Here’s what you have to consider
There are lot’s of great reasons to wear a piercing. You won’t have to explain yourself to too many people why you have them. But there are still times when you have to hide a piercing. Unfortunately this isn’t usually easy or practical and often just not possible.
You probably hear us say in the studio that the only guarantee of keeping a piercing open is the jewelry. When the jewelry comes out the piercing channel will start to shrink up almost immediately for most of us, and of course left without jewelry it may close up completely. The good news is that people often underestimate the chances of getting jewelry in with a little help from a piercer. If the channel is at least open a little, we may get the jewelry in and a fresh new piercing isn’t necessary. You’ll need a piercer to help figure this out.
But what can you do if you need to keep the jewelry out for a long period of time? Or frequently, like for work or school? This gets pretty tricky, and it’s easy to be disappointed. So what are your options, really?
Is it possible to hide a piercing?
First, if you expect to hide your piercing, understand that no jewelry or retainer is invisible. This is important to say because people ask for this. But a clear glass on a table isn’t invisible so a clear retainer in your nose won’t be either. Nostrils are the most common piercing clients need to hide and it’s usually for work. In this scenario the client needs to wear something regularly, let’s say 5 days a week, and for 8 hours at a time. Plastic isn’t a good option because it’s not intended or likely suitable for long term wear. In time it may break down due to body temperature.
How about glass? Glass is certainly a safe material to wear in the body, but something so thin is fragile. It wouldn’t take much of an accidental bump to the nose for it to break. Broken glass particles inside the nose or any other piercing would be an emergency room nightmare.
Once upon a time nostril screws with little plastic tops were sold as nostril hiders but they didn’t really do the trick. The plastic ends were glued on and fell off pretty easy exposing a metal base. Also, there wasn’t much variation in color so it was one shade fits all. They were also large and bulky, not very discreet at all. Today, the best option for the nostril and almost any ear piercing is from Neometal.
Nostril piercings may sometimes be 20g which is thinner than these 18g pieces so clients may have to be committed to wearing thicker jewelry. These small ends fit on to their 18g threadless posts and come in 4 colors intended to blend in to most skin tones. Of course they’ll never perfectly match, but on most of us they look passable. They’re also textured so the surface isn’t shiny and as reflective as a smooth high polished surface or faceted gem.
Do you really have to hide a piercing?
For temporary situations, like surgery, MRI’s, and x-rays there are different considerations. The bottom line is you’ll have to do whatever your doctor tells you. But, your body jewelry isn’t magnetic and won’t be dangerous in an MRI or affect the image. It’s the same for an x-ray. Your jewelry will be in the image if they’re taking pictures of your body part that’s pierced, but there will be no distortion. In both these scenarios a retainer wouldn’t be any better or worse than the jewelry. We don’t suggest trying to hide a piercing if your doctor tells you to remove it for a procedure.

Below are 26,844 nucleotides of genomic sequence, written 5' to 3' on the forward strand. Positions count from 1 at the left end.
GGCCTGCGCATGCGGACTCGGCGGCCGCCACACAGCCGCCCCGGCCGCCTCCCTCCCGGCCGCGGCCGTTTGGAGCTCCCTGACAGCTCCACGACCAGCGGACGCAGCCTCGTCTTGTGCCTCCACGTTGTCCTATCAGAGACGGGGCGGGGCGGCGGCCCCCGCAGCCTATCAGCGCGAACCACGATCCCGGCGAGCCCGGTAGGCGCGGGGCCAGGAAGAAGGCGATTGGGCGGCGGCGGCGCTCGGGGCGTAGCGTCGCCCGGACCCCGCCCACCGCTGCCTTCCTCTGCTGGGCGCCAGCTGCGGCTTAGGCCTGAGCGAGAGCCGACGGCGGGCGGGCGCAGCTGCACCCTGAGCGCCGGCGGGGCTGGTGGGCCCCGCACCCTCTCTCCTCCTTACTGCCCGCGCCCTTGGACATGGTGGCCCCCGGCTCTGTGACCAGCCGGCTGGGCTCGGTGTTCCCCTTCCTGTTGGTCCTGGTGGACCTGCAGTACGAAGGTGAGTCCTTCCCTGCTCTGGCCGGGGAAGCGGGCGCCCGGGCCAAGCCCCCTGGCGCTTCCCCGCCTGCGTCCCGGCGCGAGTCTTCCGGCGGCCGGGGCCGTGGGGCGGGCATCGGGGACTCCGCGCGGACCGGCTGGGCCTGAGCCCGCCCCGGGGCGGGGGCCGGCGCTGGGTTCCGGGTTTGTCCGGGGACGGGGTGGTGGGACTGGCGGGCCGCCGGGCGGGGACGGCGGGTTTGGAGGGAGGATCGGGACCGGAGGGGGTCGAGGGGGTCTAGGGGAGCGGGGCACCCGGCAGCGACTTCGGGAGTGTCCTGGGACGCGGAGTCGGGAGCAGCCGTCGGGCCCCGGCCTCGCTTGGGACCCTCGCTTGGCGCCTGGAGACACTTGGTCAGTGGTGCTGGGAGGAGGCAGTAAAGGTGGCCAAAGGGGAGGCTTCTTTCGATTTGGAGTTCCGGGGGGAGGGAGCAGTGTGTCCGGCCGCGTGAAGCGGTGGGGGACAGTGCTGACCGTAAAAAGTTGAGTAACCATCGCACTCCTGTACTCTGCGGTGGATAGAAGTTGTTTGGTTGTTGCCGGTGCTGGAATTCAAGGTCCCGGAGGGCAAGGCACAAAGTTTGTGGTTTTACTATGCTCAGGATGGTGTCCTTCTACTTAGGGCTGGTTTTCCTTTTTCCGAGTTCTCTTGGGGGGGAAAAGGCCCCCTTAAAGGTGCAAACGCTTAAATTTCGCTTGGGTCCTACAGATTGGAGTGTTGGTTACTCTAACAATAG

For a one time situation like a doctors visit or something similar you may have no real options for hiding a piercing. So we would suggest removing your jewelry at the last possible minute and having it inserted as soon as possible. Since the body can be unpredictable it’s important to not wait, especially if the piercing is important to you.
Make a smart decision when it comes to work.
The most common time clients visit us for solutions to hiding a piercing is when they have a new job or job interview and can’t wear it there. Sometimes people have had their job for a while and decided to get pierced even though it’s against the company’s policy. We remind them they’re asking to spend money on a piercing they may take out as soon as they go back to work and waste money or compromise their job. There’s really truly no way to completely hide a piercing. Remember, a retainer isn’t invisible anymore than a clear glass is. Clear retainers, plastic or glass, can still be seen, they just don’t look like a nice piece of jewelry. Also, plastic should never be worn in a piercing that’s under three months old and is still not viable for repetitious wear over a long period of time. The only exception is a septum where the retainer is literally flipped up into the nose, but that’s a very different discussion than this.
You may not actually need to hide a piercing. If you need to take your jewelry out for a short period you may need help getting it back in. We said a few months ago that we’re now offering insertion tapers to help you get jewelry back in on your own at home. They’ve turned out to be quite popular. If you need to remove your jewelry frequently you can test the piercing over a longer period of time. Start by removing it for a few minutes. Once you’ve got it back in you know you can go at least that long. Try again later for a longer stretch of time and keep repeating until it becomes challenging. You obviously don’t want to wait so long that you can’t get it in place at all, but with some patience and effort you might be surprised how long you can realistically go without jewelry.